Technology, Expectations, and Adjustment to Hearing Loss: Predictors of Hearing Aid Outcome
This study examined the influence of technology, demographic factors, and prefitting expectations, attitudes, and adjustment to hearing loss on hearing aid outcome. Clients obtaining new hearing aids completed questionnaires measuring personal adjustment to hearing loss, expectations of and attitudes toward hearing aids, and hearing aid benefit. Eighty-one percent of the 200 subjects completing the prefitting questionnaires returned questionnaires evaluating hearing aid outcome. Factors affecting hearing aid use, overall satisfaction, and benefit were investigated using regression analyses. Higher use time was associated with higher prefitting expectations and greater acceptance of hearing loss. Greater benefit in easy and difficult listening situations was predicted by higher prefitting expectations. Multiplememory hearing aids produced higher satisfaction. Benefit was greater for multiple-memory, multiple-channel, and wide dynamic range compression aids. Findings were consistent with previous studies showing positive outcomes for newer technologies but also showed that two subjective factors, prefitting hearing aid expectations and acceptance of hearing loss, significantly influenced hearing aid outcome.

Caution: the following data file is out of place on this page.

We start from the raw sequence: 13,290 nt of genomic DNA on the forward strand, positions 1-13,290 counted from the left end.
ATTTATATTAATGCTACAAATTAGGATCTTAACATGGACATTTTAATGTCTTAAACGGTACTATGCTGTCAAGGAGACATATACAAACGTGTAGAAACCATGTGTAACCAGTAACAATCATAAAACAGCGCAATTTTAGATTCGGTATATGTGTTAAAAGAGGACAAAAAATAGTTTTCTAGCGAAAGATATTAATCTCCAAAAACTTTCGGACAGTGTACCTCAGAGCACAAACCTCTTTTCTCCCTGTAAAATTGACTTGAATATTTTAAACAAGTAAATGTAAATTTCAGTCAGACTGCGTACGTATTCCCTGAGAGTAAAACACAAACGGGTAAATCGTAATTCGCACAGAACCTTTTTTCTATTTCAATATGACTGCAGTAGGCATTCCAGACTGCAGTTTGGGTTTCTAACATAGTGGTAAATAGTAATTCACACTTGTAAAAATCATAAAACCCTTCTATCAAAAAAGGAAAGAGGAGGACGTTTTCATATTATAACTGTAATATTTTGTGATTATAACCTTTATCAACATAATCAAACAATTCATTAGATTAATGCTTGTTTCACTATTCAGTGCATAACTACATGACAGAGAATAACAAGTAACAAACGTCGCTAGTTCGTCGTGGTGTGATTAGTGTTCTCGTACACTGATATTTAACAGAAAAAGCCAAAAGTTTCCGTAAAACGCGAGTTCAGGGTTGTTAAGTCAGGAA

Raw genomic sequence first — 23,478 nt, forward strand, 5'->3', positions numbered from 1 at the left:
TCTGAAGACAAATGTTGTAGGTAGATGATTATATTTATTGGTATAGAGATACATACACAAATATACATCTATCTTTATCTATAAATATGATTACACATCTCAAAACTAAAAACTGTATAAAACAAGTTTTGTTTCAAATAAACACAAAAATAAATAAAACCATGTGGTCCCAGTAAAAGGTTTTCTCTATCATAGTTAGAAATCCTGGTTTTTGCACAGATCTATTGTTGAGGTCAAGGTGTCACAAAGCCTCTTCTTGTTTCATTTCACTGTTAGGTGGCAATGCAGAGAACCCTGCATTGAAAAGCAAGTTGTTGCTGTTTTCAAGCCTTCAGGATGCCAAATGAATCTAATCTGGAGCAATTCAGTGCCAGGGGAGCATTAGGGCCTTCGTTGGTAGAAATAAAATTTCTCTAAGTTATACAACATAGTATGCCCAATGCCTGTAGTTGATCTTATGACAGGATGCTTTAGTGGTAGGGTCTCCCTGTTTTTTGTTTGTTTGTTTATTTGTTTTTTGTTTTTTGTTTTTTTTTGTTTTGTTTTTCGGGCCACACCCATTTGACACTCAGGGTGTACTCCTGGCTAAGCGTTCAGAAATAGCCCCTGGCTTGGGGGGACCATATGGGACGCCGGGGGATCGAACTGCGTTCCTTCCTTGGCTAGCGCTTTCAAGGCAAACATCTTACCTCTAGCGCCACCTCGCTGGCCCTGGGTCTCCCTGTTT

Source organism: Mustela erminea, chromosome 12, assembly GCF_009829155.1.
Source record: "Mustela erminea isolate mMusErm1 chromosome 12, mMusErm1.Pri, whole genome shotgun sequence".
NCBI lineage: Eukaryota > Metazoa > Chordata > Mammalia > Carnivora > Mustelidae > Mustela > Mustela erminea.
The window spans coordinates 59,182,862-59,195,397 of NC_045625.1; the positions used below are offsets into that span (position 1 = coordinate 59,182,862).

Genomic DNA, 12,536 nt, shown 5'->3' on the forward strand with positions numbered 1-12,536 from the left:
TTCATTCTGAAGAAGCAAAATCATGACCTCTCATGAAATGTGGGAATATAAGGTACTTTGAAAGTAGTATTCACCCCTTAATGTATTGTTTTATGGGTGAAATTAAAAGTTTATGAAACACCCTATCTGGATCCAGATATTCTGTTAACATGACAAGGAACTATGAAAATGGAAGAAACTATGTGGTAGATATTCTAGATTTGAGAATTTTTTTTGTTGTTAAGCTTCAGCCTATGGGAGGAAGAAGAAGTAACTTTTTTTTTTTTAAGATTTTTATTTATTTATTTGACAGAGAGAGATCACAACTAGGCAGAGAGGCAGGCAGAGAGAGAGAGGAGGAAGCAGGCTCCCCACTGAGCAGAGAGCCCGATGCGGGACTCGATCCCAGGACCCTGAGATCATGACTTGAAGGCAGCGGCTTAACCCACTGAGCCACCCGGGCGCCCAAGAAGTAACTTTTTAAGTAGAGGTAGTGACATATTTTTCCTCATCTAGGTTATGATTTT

Abbreviations: APHAB = Abbreviated Profile of Hearing Aid Benefit, BTE = behind the ear, CIC = completely in the canal, CPHI = Communication Profile for the Hearing Impaired, HAPI = Hearing Aid Performance Inventory, HARQ = Hearing Attitudes in Rehabilitation Questionnaire, HHIE = Hearing Handicap Inventory for the Elderly, HPI = Hearing Performance Inventory, ITC = in the canal, ITE = in the ear, MAPHAB = Modified Abbreviated Profile of Hearing Aid Benefit, MELLI = multiple environmental listening utility, MPAS = Modified Personal Adjustment Scale, PHAB = Profile of Hearing Aid Benefit, SADL = Satisfaction with Amplification in Daily Living, WDRC = wide dynamic range compression
Key WordsAttitude - benefit - expectations - hearing aid - hearing aid use - personal adjustment - questionnaire - satisfaction - technology
Artikel online veröffentlicht:
28. Februar 2022
© 2001. American Academy of Audiology. This article is published by Thieme.
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